Another tool available is the free Covid-19 Time Capsule. This is a great tool to guide conversations with children when we don’t know where to start. For myself, I divided this practice into multiple days of activities, so it did not feel so daunting. After about a week of activities, one of my kids told me “Mommy, taking pictures takes my mind off the grrr,” that was his sweet way of saying “I found something that helps me relax!”
Children need your help making sense of all this information, to help put the information into context and for them to understand what the information means to your family. So, let us listen, connect, and tolerate uncertainty together.
The National Child Traumatic Stress Network shares this insight when it comes to supporting your family through traumatic events like what we are experiencing currently. “When families carry out routines, rituals, and traditions, they strengthen their connections and grow stronger together. Talking, laughing, sharing memories and feelings, as well as working together to solve problems, manage stress, and plan for each day and the future are necessary for resilience and recovery from traumatic stress.”
Unruffled Podcast by Janet Lansbury, Episode: Parenting in Anxious Times
Supporting Teenagers and Young Adults During the Coronavirus Crisis
2020 COVID-19 Time Capsule
The National Child Traumatic Stress Network
About Raiza Spratt
Raiza Spratt is a mother of adorable twins and the co-chair for Wild Women of the West, a space to retreat, connect and grow spiritually with other women in the western U.S. She is certified with Children’s Disaster Services to use play as a healing way to respond to traumatic events. A heart of service has led her to wear many hats; from vice-president of the Oregon Disciples Foundation to being the Health & Safety Coordinator at Cedar Hills Kinder and pre-school co-op school during a pandemic. Her current hat allows her to help guide people towards a future of hope, which she believes is possible with God as our refuge and strength.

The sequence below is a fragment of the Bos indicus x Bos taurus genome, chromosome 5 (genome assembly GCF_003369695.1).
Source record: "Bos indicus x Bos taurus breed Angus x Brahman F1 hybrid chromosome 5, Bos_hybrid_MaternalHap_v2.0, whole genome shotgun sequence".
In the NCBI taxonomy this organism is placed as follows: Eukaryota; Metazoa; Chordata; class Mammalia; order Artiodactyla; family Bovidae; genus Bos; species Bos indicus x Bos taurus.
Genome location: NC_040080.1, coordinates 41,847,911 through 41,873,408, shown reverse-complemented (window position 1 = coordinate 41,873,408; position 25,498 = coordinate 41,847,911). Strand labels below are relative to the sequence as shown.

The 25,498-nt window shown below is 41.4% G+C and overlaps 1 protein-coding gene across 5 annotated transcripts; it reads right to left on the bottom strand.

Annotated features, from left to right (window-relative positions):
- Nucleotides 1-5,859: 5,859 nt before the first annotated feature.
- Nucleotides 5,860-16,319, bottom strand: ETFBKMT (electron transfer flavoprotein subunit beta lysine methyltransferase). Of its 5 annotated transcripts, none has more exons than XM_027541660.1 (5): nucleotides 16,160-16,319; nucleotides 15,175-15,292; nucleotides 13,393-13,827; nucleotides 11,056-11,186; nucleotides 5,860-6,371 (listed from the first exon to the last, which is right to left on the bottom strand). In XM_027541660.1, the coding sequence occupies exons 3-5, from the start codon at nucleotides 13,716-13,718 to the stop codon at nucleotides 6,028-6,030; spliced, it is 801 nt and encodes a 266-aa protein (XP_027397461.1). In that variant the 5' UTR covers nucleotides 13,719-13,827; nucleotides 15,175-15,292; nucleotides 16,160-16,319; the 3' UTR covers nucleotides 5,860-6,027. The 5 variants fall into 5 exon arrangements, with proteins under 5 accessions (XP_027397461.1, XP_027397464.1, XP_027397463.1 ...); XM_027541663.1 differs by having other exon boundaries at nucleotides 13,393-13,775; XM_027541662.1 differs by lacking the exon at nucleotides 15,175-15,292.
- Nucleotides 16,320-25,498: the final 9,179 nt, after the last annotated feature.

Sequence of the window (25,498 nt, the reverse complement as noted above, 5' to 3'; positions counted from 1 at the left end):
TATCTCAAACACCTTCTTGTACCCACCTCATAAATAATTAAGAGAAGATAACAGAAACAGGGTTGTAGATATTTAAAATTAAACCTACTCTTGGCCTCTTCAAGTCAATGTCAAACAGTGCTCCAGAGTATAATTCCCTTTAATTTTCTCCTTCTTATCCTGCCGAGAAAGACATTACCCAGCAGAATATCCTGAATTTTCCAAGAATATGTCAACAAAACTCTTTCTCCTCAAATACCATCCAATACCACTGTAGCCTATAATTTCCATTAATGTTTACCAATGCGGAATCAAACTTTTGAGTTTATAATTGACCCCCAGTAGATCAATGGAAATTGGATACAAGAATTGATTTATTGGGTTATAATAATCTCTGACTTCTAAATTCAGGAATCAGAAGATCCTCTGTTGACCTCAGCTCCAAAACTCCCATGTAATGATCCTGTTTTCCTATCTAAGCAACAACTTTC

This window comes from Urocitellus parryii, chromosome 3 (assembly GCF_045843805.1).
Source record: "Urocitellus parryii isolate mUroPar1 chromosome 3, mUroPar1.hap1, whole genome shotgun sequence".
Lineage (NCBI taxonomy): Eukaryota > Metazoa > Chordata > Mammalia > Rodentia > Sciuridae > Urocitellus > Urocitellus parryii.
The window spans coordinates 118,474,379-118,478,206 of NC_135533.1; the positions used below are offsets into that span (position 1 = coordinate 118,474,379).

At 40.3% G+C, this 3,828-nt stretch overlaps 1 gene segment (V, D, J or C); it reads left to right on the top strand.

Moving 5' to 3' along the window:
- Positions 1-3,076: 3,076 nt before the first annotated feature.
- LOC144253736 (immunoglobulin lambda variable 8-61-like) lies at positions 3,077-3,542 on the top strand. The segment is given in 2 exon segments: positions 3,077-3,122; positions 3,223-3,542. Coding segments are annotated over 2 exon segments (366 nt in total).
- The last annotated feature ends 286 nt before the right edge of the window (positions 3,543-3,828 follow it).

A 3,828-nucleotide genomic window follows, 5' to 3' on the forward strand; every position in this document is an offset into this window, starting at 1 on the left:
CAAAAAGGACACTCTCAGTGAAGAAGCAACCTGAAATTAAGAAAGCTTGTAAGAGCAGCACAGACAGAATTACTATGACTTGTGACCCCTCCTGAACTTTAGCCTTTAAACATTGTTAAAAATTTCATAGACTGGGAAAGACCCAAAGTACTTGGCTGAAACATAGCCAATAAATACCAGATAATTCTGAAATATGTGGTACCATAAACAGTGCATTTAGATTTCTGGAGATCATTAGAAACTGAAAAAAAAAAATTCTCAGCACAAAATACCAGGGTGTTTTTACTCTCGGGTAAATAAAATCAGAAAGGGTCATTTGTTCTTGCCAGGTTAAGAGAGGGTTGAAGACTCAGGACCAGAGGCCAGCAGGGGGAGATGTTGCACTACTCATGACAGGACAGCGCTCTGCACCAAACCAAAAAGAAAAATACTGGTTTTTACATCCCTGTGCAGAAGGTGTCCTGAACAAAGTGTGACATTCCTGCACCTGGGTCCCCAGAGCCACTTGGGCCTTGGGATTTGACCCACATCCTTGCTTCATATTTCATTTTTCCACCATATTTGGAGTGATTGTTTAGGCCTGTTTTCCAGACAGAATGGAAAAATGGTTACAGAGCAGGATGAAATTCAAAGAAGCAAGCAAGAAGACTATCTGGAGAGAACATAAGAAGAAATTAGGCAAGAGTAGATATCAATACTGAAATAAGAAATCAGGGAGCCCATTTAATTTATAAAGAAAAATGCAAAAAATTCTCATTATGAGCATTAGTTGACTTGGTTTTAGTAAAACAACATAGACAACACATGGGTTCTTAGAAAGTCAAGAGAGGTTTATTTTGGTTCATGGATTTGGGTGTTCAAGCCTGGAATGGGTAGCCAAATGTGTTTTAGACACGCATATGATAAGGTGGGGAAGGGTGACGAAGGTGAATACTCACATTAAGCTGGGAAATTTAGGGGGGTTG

As the health and social services general ministry of the Christian Church (Disciples of Christ), the National Benevolent Association partners with congregations, regions, general ministries, and a variety of Disciples-related health and social service providers to create communities of compassion and care. Founded in 1887 by six women responding to the needs of the day and on their doorsteps, for more than 130 years the NBA has continued to serve “the least of these.” Learn more at www.nbacares.org.